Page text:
Appel: RuleML2013, special session on Translating between Human Language and Formal Rules

Thierry Hamon thierry.hamon at UNIV-PARIS13.FR
Thu Mar 14 14:38:29 UTC 2013

Date: Tue, 12 Mar 2013 18:40:01 +0100
From: Francois Lévy <Francois.Levy at>
Message-ID: <47857188854980822635d8d8f0892ad9 at>


Le symposium RuleML 2013

cette année une session spéciale TRANSLATING BETWEEN HUMAN LANGUAGE AND

L'appel se trouve à l'adresse [1]

Je le reproduis ci-dessous, en espérant qu'il intéressera certains
membres de la communauté TALN.






A Special Session Hosted by the 7th International Web Rule
Symposium (RuleML 2013) 
University of Washington, Seattle, Washington,
U.S.A. July 11-13th, 2013 
Co-located directly before the AAAI 2013


Over the last decade, there has been enormous growth in open, web-based
distribution of textual material from business, legal, and government
communities concerning, e.g. contracts, business processes, legal cases,
regulations, policies, legislation, health services, citizen information
sources, etc. Unstructured or semi-structured textual material makes up
a large portion of what is now called Big Data. As well, there have been
dramatic improvements in the effectiveness and accuracy of Natural
Language Processing (NLP) and, more broadly, Human Language Technologies
(HLT), accompanied by a significant expansion of the HLT community

In parallel, there have been substantial developments in
machine-readable, knowledge-based semantic representations. For
instance, a recent RuleML-OASIS collaboration led to LegalRuleML, which
bridges between legal sources and formal rules. Yet, a substantial
knowledge acquisition bottleneck remains in using HLT to translate from
the textual content of Big Data to machine-readable, knowledge-based
semantic representations.  Consequently, the research and industrial
communities cannot make full use of the abundance of information
available in Big Data to scale up machine-readable, knowledge-based
semantic representations. While there have been some efforts to address
the bottleneck (e.g. controlled languages such as SBVR or ACE) and
advanced parsers with semantic translation (e.g. C&C/Boxer), much more
remains to be done.

Thus, the Special Session is intended to focus attention on the issues,
provide an outlet for current work, and be a forum for the exchange of
ideas. The Special Session is relevant to a range of communities (e.g.,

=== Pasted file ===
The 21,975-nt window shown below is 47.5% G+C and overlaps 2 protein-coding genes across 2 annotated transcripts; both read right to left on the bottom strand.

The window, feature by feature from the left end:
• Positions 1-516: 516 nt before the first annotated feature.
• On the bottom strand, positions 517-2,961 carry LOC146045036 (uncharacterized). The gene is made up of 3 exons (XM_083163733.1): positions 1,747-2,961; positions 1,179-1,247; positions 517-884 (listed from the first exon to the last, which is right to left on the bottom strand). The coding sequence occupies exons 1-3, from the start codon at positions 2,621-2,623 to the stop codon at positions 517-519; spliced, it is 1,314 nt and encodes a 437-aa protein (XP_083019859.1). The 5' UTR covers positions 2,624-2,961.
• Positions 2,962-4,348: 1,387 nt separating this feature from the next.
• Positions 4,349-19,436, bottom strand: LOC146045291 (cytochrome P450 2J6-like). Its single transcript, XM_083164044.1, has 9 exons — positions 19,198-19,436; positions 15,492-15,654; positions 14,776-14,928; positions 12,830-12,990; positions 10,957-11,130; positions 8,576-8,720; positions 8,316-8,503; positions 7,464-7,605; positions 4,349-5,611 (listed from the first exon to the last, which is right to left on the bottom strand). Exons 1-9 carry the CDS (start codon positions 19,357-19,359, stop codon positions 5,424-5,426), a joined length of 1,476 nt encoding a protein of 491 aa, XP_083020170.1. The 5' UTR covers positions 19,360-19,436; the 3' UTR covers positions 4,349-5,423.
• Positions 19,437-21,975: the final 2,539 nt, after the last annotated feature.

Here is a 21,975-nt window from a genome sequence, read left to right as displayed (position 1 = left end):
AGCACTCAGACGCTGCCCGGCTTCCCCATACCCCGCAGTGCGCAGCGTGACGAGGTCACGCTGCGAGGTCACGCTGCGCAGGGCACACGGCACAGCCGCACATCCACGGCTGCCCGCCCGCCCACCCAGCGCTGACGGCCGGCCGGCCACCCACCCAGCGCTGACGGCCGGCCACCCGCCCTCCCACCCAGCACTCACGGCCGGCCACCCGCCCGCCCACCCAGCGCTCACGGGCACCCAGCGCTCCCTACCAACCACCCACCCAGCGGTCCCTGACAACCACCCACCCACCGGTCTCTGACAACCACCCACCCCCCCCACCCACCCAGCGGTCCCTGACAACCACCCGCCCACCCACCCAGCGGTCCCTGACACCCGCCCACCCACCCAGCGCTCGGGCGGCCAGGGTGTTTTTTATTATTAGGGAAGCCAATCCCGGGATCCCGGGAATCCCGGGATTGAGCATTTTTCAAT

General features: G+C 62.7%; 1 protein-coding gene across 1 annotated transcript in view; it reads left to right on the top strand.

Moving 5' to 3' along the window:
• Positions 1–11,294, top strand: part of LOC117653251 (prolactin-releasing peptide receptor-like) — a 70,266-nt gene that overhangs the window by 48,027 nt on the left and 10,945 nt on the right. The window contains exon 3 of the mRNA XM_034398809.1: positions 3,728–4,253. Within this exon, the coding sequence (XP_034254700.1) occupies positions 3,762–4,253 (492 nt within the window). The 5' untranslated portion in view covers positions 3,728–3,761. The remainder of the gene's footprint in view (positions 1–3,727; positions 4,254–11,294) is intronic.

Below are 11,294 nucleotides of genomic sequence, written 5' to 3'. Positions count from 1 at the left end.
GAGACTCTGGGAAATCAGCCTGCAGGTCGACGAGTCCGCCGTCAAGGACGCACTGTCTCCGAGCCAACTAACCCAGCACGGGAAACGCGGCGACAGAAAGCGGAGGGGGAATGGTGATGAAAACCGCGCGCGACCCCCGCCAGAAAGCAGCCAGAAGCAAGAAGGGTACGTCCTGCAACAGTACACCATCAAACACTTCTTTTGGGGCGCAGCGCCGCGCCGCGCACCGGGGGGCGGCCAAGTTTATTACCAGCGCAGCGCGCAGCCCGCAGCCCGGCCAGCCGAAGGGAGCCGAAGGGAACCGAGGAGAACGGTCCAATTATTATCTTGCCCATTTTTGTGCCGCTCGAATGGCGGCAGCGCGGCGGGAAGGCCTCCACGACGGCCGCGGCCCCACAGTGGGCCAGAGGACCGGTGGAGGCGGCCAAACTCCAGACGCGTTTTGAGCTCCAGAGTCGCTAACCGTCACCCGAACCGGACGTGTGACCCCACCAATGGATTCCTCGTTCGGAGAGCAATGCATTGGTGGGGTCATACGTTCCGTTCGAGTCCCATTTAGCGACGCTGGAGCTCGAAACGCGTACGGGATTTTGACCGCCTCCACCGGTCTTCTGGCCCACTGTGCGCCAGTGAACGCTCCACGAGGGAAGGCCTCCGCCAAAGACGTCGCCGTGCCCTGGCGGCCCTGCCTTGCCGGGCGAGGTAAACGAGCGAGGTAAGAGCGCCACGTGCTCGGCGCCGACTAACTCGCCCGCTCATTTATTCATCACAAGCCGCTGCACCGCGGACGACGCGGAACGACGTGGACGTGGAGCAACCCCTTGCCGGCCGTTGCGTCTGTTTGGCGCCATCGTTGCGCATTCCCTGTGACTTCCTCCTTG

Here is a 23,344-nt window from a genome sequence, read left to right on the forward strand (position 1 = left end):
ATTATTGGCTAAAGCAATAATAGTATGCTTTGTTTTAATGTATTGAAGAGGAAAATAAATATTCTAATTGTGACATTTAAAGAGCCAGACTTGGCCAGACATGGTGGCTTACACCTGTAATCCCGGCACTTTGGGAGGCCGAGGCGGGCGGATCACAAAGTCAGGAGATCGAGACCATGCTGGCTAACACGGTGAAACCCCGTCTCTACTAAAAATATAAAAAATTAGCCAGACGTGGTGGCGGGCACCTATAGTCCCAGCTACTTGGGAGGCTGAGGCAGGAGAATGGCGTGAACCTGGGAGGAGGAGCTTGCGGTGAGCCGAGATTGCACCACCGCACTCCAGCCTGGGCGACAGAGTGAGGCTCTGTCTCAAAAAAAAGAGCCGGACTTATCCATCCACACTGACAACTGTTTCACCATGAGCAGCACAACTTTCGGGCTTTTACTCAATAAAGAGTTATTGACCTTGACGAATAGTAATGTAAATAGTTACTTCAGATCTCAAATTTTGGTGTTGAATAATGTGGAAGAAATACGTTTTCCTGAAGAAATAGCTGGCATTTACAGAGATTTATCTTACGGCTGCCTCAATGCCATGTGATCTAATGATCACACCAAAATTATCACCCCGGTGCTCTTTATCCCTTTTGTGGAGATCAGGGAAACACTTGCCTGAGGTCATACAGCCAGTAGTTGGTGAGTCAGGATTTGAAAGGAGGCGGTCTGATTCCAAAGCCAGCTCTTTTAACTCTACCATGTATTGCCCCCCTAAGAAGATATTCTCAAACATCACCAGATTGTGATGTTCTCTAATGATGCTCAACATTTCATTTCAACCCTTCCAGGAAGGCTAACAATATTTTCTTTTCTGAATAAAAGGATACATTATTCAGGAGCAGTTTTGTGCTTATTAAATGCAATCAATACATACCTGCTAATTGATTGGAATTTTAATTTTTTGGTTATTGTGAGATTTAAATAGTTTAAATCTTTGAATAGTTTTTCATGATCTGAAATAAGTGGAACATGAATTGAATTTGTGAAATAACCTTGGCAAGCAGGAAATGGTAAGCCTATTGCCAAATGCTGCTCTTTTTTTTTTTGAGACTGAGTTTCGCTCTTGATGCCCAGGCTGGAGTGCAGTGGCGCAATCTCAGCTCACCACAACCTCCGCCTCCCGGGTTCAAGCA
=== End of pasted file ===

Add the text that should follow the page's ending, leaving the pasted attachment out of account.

in Business, Law, and Government), all in the broad need for Translating
between Human Language and Formal Rules. For example, in the BRMS
community, there is growing interest to acquire and maintain rules
extracted from textual documents such as contracts, public or internal
regulations of corporations, and policy documents. Similarly, the
requirements engineering community is interested in acquiring
requirements from texts and generating rules to check the software
behavior. The concerns of the Special Session also bear on work in
decision support and process modeling communities. Papers of interest in
the Special Session will often relate to the goal of translating, what
may be broadly called prescriptive texts, to or from a semantic


* Construction, extension, merging, customization of language resources,
  e.g.  terminologies, thesauri, ontologies, corpora, ontologies for
  MDA, ontology and vocabulary of business rules
* Information retrieval and extraction from textual corpora

* Semantic annotation of textual corpora

* Multilingual aspects of processing texts  

* Rule-mining techniques and applications  

* Close analysis of the alignment between linguistic expressions and
  rule formalisms.

* Automatic Classification of documents in corpora

* Parsing of natural language expressions into machine-readable,
  knowledge-based semantic representations Generation of natural
  language from those representations

* Controlled language systems for rule acquisition from business, legal,
  or government textual corpora (e.g., SBVR, ACE, CLCE)

* Logical formalisms for human language representation (e.g., the
  defeasible deontic logic of LegalRuleML)

* The relationship between semantic representation and interpretation


Papers must be original contributions written in English and must be
submitted at as

* Full Papers (15 pages) - representing mature systems, tools, or

* Short Papers (8 pages) - representing works in progress and proposals.

Please upload all submissions in LNCS format

Submitted papers will follow Track-Reciprocal Peer Review (peer-review
by submitters of the workshop), based on originality,
significance,technical soundness, and clarity of exposition. All papers
will be collected in CEUR online proceedings. Selected papers will be
additionally published in book form in the Springer Lecture Notes in
Computer Science (LNCS) series.


Abstract submision : April the 1st 

Paper submision :
April the 2nd Notification of acceptance: April the 16th 

copy due : May the 2nd 

Organizers and contacts  

* Adam Wyner adam AT  
* François Lévy francois.levy AT


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